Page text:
Reading that motivated me to see how we are doing here in Virginia, and that led me to this article. It turns out the vast majority of Virginians support legalization for medical use, but it's a close call for legalization generally.  What's interesting to me is that they say that people 65 and older are 2-1 against legalization.  I could be wrong, but it sounds like they were pretty stupid in dividing up the "age groups" in the poll.  Presumably they have pre-designed polls where they record age groups, and one of the categories is simply 65 and older.  In general, that's a pretty logical category -- 65 is an important age re retirement, medicare eligibity, etc., so in general it's a good dividing line --, but for marijuana use, it's almost certainly really stupid, and it probably masks some interesting information.

Why do I say that?  Think about it -- people who are 65 today (in 2014) were born in 1949 or 1948, and thus came of age in the 1960s, and were at high risk of becoming hippies and potheads.  Many of them still smoke pot today.  For reference, Paul McCartney was born in 1942, John Lennon in 1940, and Mick Jagger in 1943.  The summer of love was 1967, when someone born in 1949 was 18.  These people were only 20 in 1969, when Woodstock happened.  In other words, 65 is a pretty dumb dividing line when it comes to dividing young from old in the pot legalization debate.  I have no doubt that people who came of age in the 50s -- people born e.g. a decade earlier; in the late 1930s -- would today be against marijuana.  By the time of Woodstock, they all had families and jobs and had basically missed the marijuana boat.  And there are a lot of them out there.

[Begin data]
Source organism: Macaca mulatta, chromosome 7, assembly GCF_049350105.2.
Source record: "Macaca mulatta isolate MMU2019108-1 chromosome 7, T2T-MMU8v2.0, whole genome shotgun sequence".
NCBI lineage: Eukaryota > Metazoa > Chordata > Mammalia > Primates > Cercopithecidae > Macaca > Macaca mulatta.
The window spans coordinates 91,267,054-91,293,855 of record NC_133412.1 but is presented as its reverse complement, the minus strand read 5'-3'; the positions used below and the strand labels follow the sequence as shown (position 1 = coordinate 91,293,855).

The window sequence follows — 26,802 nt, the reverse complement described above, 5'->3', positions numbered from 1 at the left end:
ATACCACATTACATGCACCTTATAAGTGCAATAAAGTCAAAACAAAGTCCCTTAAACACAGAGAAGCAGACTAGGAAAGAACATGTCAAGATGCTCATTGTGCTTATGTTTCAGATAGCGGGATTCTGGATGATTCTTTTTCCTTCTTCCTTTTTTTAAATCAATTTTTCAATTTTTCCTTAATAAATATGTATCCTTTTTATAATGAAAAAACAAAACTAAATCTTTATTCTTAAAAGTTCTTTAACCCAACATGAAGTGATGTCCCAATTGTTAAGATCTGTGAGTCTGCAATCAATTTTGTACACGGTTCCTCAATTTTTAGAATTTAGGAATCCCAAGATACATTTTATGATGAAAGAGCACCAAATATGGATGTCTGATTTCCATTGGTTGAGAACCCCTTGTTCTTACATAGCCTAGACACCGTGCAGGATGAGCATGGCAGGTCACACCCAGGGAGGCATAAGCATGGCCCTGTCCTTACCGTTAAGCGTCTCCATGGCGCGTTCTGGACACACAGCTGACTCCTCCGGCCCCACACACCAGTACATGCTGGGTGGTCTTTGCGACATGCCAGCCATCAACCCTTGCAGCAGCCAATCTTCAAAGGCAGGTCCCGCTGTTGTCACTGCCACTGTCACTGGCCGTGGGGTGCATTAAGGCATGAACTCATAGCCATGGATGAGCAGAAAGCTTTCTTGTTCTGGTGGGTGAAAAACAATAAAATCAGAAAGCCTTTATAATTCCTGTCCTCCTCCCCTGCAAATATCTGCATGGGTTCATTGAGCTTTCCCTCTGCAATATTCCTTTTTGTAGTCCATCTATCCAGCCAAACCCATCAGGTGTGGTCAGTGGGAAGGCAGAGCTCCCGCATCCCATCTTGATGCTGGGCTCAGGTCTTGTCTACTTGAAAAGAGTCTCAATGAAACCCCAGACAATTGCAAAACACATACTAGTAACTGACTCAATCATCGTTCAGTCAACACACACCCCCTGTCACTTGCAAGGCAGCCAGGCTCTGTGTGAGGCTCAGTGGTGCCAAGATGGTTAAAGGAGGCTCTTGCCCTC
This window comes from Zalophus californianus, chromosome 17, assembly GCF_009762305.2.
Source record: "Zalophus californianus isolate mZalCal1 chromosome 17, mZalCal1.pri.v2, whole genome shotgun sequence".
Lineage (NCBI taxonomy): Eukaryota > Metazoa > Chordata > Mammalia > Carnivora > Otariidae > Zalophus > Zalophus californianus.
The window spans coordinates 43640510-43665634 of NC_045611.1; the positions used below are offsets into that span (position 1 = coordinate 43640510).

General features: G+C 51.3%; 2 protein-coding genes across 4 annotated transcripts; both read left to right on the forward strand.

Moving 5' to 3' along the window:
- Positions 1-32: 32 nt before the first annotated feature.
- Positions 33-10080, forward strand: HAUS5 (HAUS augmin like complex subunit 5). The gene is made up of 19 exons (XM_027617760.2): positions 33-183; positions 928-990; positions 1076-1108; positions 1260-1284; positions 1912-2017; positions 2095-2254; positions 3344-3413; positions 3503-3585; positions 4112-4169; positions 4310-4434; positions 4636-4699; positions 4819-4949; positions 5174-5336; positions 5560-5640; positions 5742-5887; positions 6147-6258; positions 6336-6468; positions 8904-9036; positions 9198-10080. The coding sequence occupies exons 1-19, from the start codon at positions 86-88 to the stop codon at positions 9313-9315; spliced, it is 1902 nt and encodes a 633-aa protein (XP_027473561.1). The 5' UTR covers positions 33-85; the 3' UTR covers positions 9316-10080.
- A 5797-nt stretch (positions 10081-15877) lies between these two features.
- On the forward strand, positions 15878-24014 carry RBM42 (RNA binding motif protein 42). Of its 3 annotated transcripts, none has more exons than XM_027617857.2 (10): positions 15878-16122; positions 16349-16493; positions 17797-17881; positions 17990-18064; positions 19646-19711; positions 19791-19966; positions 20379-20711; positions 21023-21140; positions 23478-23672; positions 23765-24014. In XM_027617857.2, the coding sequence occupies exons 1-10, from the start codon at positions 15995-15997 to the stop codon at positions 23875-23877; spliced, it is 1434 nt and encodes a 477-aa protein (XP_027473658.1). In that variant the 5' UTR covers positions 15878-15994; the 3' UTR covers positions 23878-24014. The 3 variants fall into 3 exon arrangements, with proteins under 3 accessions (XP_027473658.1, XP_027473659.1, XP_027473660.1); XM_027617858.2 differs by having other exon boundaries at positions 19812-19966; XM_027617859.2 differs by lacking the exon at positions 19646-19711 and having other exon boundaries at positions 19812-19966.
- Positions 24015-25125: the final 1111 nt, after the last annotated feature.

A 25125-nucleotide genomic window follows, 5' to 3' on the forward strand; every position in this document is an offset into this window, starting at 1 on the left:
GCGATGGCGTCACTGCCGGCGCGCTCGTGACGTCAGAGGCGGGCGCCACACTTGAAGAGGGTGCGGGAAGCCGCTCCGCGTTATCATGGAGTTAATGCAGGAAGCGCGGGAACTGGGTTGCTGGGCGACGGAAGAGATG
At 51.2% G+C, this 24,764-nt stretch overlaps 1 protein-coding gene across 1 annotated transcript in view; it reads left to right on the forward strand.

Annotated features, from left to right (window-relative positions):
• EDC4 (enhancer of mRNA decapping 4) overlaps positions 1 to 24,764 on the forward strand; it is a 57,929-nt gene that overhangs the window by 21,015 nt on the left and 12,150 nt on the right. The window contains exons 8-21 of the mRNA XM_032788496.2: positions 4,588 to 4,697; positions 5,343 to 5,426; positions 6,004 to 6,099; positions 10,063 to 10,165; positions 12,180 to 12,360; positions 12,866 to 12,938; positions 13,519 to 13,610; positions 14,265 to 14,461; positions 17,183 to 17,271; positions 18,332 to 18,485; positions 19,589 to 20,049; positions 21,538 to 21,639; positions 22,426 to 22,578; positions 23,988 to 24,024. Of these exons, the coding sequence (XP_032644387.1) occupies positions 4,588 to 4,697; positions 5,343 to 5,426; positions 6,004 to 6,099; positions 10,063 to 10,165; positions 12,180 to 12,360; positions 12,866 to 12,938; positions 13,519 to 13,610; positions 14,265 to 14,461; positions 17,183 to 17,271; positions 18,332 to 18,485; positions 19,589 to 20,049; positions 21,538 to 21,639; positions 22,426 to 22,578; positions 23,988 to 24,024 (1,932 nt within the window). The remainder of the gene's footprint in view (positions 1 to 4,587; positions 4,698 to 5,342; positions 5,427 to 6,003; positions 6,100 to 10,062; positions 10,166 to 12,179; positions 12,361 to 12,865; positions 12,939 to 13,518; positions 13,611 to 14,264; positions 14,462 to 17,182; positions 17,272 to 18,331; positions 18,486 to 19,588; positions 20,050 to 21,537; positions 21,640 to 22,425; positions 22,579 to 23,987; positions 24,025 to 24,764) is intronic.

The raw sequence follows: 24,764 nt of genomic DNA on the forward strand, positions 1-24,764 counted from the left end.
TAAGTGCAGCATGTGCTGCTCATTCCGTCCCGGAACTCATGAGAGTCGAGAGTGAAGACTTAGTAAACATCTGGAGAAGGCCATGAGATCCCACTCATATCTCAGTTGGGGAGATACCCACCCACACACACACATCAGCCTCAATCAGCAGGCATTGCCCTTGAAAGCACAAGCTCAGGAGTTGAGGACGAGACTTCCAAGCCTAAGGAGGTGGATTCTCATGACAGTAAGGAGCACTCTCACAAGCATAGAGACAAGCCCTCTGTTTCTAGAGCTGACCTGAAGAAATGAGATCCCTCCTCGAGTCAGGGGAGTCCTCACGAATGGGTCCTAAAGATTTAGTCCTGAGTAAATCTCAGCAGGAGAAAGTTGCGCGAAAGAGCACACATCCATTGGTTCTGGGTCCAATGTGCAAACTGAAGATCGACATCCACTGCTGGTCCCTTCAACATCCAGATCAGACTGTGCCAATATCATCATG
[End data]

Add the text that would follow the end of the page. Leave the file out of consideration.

[Here's an aside that I need to remember to ask next time I'm talking to someone about the science of polling.  I personally never have time for polls, and I would guess there are many other busy people like me who just don't take them.  But older people have more time, and also probably feel strongly about certain issues and want their views to be heard.  So my guess is that the age distribution of poll-respondents differs greatly from the distribution of the normal population.  Am I right?  And if I am, do polls correct for this?  It's not enough to simply report the overall result and then say, as the Virginia poll does, that a majority of young people favor legalization, while 2/3 of old people are against it.  That doesn't tell me if there has been a correction for age distribution in reporting the overall result.  In other words, one can imagine two worlds in the science of polling:   (1) the poll simply interviews 1000 people, notes their ages, but then does no correction, and (2) the poll somehow does a correction.  If 500 of those people are 65 and older, and they think differently on the polled issue than the rest of the population, you will get a highly misleading result absent a correction.  One can imagine a number of different ways to try to correct for this.  I.e. one would get the overall votes for each age group, and then "weight" the age group's contribution based on the true age distribution in the population.  I.e. even if a disproportionate number of old people respond to your poll, you take their response as representative of "old people" generally, and do the same for each age group.  Then you use what we know about the percentage of "old people" and other age groups in the country to guess what the true distribution is.  This then raises questions about how to ensure that the results in any given age group are accurate -- i.e. you need to poll above a certain number.  And then that presumably introduces a separate potential error for each age group.  I would guess that the "science of polling" has answers to these questions, but then again, most polls are so unreliable that maybe they just don't.]